One Year Later | The Boston Bombing Injury You Didn’t See


One week from today, 36,000 people will run the 118th Boston Marathon, the world’s oldest annual marathon. Just one year ago, this iconic event was torn apart by a horrific bombing at the finish line. As we approach the anniversary, we remember those affected by the terrible events of April 15th, 2014 and examine the acoustic trauma experienced by many who were near the blast.

That evening, the emergency department at Massachusetts Eye and Ear Infirmary was full. Patients who were cleared of other major medical trauma next door at Massachusetts General Hospital arrived to be evaluated for ear pain, hearing loss and other head and neck injuries. According to an article in the Hearing Journal, “most patients had hearing loss, tinnitus, and mild disequilibrium. On exam, they had tympanic membrane perforations, large and small. Pieces of metallic shrapnel were identified and carefully removed from patients’ faces, necks, and arms. Audiograms revealed both conductive and sensorineural hearing loss, often worse in the ear facing the blast. Careful eversion of perforated drum edges was performed, and selected patients with sensorineural hearing loss were treated with oral steroids.”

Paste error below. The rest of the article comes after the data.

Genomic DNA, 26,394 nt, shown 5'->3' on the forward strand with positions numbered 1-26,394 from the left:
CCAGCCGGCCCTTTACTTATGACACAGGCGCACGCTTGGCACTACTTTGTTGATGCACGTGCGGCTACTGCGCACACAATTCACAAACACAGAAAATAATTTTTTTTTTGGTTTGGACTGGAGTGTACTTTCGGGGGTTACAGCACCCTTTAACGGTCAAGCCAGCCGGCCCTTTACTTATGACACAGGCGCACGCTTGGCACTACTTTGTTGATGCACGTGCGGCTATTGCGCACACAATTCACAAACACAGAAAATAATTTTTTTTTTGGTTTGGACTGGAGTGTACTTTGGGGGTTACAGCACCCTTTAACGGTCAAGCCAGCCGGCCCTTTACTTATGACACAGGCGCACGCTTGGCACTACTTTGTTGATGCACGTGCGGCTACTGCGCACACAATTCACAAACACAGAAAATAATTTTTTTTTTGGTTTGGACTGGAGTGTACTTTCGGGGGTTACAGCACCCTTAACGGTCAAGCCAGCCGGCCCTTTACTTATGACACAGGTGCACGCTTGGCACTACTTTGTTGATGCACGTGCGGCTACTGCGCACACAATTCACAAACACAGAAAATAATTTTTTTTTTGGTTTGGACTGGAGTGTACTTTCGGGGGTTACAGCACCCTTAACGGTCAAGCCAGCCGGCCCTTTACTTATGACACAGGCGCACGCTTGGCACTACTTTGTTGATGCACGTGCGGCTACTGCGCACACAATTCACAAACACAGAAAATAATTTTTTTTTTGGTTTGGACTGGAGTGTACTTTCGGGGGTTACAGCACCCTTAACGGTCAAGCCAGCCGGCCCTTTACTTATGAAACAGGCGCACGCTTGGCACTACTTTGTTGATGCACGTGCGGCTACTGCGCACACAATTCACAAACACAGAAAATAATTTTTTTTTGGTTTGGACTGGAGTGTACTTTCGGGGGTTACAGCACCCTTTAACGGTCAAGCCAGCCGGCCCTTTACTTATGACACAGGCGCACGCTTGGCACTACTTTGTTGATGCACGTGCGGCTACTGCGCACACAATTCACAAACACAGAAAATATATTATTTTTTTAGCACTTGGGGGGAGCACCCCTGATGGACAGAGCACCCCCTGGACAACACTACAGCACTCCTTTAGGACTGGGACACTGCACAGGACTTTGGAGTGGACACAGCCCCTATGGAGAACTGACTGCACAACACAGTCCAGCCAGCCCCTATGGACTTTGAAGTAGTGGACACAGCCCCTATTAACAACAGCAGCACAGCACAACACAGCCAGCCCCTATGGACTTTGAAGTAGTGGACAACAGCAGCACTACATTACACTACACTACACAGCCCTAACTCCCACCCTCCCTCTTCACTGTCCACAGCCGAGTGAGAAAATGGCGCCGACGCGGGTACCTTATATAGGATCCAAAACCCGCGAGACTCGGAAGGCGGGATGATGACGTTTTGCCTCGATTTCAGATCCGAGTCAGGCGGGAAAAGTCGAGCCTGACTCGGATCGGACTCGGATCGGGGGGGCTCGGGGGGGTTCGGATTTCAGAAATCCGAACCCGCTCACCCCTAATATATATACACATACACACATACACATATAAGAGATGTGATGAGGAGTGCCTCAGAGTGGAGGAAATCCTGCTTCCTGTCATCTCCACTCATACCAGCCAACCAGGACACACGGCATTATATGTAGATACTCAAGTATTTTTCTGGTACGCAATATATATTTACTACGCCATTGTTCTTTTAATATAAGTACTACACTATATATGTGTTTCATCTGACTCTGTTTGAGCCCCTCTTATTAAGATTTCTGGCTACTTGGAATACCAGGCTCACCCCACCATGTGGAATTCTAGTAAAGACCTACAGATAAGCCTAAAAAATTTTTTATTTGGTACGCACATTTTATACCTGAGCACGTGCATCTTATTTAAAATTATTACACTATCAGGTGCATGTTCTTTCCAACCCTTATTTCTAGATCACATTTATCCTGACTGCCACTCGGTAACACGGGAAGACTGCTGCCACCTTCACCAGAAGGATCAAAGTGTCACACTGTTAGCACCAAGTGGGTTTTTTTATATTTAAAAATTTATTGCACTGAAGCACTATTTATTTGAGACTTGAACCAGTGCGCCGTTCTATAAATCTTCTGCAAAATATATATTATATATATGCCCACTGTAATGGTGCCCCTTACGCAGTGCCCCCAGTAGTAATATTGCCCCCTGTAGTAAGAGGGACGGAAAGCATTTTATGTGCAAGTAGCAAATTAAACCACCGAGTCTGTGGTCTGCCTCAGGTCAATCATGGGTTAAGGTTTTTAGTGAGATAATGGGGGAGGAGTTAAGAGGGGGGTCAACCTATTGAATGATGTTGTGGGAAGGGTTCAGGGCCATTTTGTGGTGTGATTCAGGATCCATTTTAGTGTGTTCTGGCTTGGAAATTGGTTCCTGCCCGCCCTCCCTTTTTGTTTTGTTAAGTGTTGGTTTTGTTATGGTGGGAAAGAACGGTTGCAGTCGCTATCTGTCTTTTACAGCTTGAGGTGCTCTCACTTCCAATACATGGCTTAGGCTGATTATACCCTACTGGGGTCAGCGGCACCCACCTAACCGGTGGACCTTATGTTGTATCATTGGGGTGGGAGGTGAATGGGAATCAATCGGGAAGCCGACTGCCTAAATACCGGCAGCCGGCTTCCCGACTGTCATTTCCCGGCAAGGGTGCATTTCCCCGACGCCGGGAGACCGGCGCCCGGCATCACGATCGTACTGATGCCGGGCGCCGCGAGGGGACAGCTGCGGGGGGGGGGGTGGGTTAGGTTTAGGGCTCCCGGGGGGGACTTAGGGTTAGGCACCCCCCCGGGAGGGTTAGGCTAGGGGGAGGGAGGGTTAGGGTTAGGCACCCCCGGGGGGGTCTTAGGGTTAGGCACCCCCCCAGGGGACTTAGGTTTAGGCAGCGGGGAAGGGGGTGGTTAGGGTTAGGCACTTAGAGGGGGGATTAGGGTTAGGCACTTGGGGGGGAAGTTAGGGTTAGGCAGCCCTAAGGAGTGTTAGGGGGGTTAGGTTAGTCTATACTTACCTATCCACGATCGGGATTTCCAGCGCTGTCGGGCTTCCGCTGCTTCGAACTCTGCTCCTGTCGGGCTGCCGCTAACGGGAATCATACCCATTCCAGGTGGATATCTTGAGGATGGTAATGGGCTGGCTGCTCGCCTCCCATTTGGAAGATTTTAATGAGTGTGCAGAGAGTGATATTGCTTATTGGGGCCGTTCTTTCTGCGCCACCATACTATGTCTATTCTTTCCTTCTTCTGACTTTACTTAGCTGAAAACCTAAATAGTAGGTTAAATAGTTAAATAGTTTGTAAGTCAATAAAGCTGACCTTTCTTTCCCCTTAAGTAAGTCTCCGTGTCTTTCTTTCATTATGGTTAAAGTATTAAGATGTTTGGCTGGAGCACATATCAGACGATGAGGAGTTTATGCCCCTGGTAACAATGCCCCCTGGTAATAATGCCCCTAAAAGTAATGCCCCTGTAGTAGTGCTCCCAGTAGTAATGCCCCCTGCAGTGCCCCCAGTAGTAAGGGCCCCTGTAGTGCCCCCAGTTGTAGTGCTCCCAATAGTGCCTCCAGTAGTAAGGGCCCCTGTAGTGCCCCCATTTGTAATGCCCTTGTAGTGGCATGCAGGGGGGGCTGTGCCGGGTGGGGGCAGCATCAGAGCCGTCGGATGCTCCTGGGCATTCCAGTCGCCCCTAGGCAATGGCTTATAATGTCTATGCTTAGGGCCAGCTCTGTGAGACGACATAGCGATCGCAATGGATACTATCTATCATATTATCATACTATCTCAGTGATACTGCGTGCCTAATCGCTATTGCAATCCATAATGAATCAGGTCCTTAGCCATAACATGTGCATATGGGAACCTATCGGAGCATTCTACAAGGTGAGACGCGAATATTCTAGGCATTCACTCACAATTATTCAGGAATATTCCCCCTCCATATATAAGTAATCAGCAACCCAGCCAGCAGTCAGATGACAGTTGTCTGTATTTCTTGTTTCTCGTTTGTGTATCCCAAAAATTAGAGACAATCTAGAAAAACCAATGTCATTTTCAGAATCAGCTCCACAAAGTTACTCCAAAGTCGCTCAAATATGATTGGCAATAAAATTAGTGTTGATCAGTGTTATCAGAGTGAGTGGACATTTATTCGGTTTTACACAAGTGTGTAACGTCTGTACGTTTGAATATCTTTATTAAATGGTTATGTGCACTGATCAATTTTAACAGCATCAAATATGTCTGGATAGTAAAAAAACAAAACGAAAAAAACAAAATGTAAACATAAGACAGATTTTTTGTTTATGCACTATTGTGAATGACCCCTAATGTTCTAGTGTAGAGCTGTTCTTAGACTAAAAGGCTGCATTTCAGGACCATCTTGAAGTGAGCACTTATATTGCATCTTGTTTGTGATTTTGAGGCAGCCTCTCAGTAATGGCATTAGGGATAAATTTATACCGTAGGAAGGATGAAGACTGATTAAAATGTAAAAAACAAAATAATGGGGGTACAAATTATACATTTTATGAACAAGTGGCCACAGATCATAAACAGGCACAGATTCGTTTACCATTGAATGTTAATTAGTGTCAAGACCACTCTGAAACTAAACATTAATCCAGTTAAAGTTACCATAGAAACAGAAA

In the following weeks, treatment recommendations were made based on experience with traumatic perforations from other causes, clinical and scientific literature on noise-induced hearing loss, and recommendations from military literature and military colleagues. However, this experience led them to acknowledge that there is a lot we don’t know about blast-related ear injury. Since the bombing, they have been conducting research into the consequences of acoustic trauma. Results have not yet been published, but we hope that it will lead to better treatment of these types of injuries.

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